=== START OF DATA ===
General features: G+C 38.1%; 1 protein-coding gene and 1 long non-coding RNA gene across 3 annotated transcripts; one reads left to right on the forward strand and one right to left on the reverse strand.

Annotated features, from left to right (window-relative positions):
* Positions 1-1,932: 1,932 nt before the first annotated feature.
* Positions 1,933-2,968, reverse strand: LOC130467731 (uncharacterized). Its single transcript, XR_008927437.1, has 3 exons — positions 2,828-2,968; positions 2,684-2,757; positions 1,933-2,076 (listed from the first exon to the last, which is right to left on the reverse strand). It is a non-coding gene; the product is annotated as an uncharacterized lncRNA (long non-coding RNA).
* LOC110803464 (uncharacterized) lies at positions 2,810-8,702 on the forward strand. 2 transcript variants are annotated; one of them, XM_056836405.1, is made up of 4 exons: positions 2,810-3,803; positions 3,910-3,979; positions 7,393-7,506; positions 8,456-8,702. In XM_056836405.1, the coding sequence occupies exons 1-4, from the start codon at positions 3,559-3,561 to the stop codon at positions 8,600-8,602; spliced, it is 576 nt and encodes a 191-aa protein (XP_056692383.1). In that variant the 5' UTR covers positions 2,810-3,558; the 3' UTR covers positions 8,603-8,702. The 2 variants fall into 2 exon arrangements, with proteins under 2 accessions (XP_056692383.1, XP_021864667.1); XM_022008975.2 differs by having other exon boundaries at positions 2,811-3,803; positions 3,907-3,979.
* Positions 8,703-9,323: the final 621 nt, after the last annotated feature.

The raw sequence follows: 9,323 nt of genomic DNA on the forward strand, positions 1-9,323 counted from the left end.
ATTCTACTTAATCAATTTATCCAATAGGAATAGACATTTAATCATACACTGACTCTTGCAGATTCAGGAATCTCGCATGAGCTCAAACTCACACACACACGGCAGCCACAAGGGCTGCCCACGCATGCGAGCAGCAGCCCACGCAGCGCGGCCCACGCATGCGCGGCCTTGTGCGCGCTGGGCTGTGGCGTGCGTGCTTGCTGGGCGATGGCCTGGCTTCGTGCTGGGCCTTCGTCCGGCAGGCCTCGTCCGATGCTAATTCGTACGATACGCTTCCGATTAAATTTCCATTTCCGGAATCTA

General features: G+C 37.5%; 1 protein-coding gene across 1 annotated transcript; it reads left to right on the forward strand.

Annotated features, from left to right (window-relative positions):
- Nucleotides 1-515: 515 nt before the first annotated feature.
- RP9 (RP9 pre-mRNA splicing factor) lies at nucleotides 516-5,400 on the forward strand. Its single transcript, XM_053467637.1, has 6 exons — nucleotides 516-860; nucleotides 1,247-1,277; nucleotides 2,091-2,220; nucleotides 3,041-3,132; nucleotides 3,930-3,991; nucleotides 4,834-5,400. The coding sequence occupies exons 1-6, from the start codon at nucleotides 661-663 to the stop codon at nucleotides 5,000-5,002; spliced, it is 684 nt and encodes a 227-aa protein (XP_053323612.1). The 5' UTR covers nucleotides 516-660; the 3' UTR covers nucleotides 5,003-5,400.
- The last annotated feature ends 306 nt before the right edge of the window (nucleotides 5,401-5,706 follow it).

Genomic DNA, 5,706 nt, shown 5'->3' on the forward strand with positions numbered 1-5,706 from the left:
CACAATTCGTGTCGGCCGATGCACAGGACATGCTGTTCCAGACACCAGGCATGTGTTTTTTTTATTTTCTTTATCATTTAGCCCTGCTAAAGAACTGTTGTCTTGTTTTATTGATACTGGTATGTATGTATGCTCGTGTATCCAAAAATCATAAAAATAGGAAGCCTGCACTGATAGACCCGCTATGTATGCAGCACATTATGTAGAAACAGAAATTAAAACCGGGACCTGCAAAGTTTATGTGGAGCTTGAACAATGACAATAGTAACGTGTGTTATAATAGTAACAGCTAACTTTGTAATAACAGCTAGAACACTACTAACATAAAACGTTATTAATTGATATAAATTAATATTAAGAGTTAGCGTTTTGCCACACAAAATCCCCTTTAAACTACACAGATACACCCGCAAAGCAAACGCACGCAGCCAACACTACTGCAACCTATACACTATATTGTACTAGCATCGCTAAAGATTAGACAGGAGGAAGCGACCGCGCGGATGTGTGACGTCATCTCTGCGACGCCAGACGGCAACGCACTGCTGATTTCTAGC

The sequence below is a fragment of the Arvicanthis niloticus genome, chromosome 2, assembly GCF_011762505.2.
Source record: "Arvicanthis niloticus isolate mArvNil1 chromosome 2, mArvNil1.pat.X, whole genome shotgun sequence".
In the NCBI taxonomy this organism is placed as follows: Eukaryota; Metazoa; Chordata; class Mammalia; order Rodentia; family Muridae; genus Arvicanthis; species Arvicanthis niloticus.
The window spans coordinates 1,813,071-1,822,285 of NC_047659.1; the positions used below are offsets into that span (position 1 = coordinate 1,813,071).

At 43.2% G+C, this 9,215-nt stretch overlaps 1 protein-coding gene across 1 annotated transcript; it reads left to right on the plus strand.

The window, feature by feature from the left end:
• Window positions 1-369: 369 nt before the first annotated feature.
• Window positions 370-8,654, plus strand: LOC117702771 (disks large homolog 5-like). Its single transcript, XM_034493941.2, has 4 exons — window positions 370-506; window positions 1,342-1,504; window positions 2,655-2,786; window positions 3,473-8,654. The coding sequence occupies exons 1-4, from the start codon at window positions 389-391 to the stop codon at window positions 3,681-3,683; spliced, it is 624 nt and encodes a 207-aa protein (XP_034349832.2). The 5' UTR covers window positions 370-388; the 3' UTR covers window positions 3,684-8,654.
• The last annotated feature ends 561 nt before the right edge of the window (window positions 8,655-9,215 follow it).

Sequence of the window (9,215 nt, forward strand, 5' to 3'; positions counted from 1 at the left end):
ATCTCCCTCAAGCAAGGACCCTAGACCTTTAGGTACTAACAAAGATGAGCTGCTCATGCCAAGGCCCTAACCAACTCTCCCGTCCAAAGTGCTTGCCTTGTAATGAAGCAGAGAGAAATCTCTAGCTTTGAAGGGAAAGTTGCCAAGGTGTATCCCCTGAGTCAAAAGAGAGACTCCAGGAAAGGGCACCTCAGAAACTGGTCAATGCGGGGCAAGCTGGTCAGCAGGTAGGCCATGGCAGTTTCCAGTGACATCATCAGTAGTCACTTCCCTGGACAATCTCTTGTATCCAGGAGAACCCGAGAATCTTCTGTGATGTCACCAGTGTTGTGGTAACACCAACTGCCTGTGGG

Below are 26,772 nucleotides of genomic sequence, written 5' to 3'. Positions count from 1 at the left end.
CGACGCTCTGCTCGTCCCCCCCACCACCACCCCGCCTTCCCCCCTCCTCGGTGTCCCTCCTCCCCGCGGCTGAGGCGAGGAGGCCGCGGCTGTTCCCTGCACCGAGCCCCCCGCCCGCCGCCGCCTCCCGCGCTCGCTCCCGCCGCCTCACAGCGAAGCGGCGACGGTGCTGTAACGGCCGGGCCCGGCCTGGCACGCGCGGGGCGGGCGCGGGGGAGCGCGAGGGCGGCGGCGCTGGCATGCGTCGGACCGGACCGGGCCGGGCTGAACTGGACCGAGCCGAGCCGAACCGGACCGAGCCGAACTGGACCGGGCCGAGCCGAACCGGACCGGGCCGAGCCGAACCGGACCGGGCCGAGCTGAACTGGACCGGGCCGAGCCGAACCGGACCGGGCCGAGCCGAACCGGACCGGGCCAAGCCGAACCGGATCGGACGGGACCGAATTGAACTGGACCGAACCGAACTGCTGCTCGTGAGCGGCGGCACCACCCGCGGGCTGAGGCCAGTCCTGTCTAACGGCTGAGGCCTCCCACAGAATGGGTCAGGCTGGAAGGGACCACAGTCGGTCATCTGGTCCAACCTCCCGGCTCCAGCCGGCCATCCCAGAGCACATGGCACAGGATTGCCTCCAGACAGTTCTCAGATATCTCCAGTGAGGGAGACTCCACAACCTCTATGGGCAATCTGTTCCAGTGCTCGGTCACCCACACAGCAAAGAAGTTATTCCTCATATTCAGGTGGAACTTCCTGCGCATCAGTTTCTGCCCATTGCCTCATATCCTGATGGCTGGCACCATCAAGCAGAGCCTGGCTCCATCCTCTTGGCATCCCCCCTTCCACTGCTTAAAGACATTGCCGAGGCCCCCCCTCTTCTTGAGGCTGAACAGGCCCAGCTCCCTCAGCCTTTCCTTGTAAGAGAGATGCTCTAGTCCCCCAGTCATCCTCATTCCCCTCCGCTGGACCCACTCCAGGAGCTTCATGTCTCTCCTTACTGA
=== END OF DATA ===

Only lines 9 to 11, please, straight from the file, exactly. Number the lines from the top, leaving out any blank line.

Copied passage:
General features: G+C 37.5%; 1 protein-coding gene across 1 annotated transcript; it reads left to right on the forward strand.

Annotated features, from left to right (window-relative positions):
- Nucleotides 1-515: 515 nt before the first annotated feature.